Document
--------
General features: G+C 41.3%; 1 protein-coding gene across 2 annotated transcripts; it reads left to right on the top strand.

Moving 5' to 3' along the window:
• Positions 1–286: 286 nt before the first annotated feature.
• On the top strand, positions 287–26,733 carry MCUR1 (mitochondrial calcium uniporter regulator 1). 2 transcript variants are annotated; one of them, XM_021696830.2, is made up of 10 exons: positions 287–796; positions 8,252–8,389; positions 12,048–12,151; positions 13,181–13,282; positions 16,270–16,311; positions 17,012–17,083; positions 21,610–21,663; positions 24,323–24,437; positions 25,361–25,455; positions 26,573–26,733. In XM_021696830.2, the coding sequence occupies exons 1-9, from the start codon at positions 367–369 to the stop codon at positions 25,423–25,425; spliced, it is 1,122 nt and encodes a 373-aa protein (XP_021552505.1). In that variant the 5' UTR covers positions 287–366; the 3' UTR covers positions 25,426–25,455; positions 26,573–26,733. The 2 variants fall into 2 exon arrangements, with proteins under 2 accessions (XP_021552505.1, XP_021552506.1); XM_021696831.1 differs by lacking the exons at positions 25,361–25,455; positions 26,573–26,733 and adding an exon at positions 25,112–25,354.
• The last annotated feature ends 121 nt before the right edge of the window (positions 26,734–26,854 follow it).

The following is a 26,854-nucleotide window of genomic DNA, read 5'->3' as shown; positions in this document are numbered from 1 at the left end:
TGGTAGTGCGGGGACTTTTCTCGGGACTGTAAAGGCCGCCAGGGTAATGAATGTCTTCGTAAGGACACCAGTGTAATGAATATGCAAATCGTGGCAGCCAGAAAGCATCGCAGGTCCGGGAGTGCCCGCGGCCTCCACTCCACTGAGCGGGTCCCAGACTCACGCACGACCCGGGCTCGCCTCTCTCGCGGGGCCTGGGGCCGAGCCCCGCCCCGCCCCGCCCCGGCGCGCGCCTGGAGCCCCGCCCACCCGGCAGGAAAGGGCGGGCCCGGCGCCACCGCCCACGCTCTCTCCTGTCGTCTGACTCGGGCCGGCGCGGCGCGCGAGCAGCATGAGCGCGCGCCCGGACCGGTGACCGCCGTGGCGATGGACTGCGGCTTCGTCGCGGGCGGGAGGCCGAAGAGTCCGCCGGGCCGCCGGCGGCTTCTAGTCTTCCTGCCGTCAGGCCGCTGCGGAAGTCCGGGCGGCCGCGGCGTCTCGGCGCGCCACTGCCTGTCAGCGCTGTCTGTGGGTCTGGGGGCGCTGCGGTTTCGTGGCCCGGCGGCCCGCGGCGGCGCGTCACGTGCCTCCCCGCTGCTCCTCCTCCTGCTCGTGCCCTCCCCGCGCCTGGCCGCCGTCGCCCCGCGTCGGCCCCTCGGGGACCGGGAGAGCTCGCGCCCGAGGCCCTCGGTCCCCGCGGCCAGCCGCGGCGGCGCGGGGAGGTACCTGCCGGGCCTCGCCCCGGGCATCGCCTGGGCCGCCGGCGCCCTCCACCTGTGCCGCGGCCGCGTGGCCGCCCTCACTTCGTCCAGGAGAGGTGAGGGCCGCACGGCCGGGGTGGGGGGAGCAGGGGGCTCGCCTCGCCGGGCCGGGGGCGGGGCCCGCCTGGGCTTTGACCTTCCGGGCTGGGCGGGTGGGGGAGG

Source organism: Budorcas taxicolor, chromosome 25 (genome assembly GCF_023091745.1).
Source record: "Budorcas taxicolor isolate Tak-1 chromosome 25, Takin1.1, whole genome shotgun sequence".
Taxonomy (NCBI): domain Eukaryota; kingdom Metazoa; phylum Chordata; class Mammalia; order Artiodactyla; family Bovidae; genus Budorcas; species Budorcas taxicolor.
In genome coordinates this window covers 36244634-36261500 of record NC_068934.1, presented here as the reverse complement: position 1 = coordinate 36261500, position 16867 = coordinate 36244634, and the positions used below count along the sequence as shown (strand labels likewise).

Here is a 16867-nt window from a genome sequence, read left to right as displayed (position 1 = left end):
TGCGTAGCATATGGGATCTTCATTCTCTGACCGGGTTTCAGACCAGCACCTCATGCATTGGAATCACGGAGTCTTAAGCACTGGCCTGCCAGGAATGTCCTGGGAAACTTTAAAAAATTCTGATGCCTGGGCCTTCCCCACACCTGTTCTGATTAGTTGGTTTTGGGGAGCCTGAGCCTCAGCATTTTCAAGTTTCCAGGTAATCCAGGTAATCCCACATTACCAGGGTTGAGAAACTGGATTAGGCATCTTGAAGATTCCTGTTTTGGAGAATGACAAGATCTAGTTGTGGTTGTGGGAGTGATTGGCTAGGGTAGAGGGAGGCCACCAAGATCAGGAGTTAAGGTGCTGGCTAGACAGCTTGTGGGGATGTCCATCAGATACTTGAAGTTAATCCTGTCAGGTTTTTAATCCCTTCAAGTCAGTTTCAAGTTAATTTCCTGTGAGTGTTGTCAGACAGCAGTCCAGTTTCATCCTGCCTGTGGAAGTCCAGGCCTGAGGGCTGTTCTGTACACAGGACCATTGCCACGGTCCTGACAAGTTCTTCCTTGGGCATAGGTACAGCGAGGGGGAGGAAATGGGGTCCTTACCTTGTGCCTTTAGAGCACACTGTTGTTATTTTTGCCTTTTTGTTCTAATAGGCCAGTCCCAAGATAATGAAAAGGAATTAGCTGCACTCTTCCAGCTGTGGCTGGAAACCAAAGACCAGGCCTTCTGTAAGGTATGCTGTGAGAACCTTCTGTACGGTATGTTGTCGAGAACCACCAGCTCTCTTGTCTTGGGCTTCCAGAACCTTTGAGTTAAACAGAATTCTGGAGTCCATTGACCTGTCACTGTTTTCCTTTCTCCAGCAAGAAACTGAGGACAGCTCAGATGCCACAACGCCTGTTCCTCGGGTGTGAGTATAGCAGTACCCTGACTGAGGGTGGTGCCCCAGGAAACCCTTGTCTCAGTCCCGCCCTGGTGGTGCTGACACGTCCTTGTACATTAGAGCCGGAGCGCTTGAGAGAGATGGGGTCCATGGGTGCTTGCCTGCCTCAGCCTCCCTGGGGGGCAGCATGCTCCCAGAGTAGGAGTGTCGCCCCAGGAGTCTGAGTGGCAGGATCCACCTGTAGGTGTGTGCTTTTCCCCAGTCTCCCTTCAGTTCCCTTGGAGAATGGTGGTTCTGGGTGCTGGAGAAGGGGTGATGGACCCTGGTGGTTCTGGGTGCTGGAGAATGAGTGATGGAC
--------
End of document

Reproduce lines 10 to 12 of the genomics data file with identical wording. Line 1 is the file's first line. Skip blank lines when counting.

Taxonomy (NCBI): domain Eukaryota; kingdom Metazoa; phylum Chordata; class Mammalia; order Artiodactyla; family Bovidae; genus Budorcas; species Budorcas taxicolor.
In genome coordinates this window covers 36244634-36261500 of record NC_068934.1, presented here as the reverse complement: position 1 = coordinate 36261500, position 16867 = coordinate 36244634, and the positions used below count along the sequence as shown (strand labels likewise).

Here is a 16867-nt window from a genome sequence, read left to right as displayed (position 1 = left end):